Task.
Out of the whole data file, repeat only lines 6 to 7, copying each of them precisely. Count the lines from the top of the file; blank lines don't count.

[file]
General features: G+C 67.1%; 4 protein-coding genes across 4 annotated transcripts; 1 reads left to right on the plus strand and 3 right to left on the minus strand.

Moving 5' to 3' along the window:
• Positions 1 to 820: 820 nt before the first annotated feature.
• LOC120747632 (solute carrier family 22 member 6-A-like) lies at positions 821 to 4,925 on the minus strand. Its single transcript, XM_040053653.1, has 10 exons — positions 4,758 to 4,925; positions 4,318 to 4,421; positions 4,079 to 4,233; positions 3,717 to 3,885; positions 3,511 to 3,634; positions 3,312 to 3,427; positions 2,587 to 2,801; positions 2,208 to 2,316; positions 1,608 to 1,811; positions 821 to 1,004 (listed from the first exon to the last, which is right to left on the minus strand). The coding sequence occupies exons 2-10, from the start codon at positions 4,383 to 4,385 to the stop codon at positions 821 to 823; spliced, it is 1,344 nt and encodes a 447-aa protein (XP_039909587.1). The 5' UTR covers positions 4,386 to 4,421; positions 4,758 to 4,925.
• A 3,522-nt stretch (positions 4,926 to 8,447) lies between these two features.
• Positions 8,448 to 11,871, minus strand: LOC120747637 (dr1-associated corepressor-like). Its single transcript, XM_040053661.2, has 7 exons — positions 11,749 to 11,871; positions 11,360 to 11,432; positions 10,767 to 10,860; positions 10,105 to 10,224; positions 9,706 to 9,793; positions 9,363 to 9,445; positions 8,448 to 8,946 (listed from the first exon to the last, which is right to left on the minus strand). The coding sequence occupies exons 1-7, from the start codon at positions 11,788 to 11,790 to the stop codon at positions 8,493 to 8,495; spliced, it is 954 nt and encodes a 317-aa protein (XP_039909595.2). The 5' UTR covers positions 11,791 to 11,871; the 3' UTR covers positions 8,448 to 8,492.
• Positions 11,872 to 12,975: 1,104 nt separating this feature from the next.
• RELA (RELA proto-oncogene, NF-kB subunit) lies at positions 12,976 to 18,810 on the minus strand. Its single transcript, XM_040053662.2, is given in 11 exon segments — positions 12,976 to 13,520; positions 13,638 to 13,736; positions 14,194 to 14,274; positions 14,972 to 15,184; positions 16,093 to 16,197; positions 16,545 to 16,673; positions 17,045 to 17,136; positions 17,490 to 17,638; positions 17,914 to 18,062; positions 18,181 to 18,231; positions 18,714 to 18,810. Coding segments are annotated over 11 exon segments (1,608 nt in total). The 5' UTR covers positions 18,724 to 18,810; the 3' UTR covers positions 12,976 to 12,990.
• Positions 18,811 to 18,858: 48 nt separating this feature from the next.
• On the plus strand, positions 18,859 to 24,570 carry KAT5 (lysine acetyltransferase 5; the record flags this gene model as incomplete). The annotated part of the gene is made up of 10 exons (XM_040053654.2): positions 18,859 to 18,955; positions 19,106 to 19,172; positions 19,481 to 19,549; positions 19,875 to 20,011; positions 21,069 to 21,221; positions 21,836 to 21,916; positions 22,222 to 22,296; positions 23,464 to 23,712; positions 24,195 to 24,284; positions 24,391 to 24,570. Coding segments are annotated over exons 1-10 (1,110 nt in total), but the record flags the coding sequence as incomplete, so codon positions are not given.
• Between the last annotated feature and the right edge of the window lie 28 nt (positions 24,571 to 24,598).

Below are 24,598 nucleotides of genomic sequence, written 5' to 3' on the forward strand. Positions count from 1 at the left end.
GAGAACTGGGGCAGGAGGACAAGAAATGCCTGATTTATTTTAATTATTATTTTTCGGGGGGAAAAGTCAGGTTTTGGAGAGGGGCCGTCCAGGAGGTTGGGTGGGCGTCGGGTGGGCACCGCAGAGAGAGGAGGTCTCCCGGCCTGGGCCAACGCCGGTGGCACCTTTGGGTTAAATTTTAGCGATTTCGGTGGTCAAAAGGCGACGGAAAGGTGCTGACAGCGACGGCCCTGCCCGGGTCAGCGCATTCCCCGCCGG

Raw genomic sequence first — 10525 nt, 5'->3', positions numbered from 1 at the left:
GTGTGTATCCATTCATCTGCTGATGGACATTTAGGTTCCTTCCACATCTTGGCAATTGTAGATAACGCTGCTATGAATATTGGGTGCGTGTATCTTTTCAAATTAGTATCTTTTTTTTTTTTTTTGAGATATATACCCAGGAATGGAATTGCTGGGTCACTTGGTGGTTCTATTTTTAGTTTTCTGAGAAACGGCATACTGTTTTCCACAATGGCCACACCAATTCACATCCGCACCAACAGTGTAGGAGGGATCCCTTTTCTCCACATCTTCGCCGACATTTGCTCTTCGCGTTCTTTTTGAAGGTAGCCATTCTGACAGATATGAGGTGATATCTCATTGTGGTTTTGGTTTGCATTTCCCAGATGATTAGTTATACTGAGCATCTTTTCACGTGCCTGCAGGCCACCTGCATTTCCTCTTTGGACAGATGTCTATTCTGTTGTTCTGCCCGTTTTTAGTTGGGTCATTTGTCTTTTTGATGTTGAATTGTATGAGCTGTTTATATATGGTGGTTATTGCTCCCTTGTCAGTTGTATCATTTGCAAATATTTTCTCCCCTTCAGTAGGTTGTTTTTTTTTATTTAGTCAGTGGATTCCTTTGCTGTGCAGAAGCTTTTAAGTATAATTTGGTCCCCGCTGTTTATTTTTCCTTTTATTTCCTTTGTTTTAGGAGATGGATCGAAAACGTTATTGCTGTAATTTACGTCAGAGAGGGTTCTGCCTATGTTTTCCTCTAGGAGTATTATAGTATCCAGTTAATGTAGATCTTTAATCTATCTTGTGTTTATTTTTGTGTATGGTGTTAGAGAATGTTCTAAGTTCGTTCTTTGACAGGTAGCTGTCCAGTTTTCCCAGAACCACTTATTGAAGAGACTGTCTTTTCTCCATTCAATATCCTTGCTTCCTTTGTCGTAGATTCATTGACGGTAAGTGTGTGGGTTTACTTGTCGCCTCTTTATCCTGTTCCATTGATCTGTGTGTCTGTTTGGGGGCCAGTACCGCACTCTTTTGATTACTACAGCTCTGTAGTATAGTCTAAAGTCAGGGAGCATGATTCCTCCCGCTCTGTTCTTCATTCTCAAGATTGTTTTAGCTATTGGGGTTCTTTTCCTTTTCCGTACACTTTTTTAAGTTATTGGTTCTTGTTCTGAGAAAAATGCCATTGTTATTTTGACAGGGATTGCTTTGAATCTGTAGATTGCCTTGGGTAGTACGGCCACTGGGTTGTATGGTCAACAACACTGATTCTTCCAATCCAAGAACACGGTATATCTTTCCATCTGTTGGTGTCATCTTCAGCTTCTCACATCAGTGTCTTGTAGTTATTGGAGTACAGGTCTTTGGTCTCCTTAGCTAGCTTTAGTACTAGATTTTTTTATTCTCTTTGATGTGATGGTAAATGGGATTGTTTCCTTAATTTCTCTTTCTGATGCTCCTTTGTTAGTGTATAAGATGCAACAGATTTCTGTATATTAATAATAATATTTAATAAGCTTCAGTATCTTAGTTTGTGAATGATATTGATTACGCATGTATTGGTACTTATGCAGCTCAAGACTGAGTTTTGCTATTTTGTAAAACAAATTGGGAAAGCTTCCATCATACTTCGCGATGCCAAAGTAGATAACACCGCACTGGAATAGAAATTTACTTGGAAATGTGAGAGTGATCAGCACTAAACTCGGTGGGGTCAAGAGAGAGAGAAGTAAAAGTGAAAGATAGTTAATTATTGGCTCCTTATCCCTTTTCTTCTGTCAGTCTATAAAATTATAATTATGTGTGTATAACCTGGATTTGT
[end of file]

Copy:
• Positions 8,448 to 11,871, minus strand: LOC120747637 (dr1-associated corepressor-like). Its single transcript, XM_040053661.2, has 7 exons — positions 11,749 to 11,871; positions 11,360 to 11,432; positions 10,767 to 10,860; positions 10,105 to 10,224; positions 9,706 to 9,793; positions 9,363 to 9,445; positions 8,448 to 8,946 (listed from the first exon to the last, which is right to left on the minus strand). The coding sequence occupies exons 1-7, from the start codon at positions 11,788 to 11,790 to the stop codon at positions 8,493 to 8,495; spliced, it is 954 nt and encodes a 317-aa protein (XP_039909595.2). The 5' UTR covers positions 11,791 to 11,871; the 3' UTR covers positions 8,448 to 8,492.
• Positions 11,872 to 12,975: 1,104 nt separating this feature from the next.